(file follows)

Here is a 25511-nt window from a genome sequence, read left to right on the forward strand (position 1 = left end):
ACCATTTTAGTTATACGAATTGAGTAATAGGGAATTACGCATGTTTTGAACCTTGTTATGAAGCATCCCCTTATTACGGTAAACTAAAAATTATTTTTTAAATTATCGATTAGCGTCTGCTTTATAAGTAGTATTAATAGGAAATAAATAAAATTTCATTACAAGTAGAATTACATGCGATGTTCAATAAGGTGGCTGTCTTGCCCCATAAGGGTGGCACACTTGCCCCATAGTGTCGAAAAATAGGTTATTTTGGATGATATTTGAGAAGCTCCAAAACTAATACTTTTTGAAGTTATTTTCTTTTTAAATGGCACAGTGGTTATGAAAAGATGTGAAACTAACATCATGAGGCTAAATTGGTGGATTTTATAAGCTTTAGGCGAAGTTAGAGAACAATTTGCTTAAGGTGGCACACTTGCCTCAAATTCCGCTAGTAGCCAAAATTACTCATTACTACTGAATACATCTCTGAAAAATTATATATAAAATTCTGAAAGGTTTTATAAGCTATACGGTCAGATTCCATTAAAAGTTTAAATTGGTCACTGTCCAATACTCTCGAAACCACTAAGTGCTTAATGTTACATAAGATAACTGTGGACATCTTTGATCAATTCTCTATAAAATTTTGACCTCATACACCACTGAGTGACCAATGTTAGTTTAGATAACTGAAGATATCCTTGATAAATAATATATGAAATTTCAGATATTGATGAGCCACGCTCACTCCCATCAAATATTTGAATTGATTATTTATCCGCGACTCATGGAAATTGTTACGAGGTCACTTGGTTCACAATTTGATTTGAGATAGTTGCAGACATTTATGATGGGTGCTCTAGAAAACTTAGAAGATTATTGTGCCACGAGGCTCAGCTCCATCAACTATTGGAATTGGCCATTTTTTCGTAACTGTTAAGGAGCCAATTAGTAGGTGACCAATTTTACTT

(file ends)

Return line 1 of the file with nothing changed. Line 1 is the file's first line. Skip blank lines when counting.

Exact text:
Here is a 25511-nt window from a genome sequence, read left to right on the forward strand (position 1 = left end):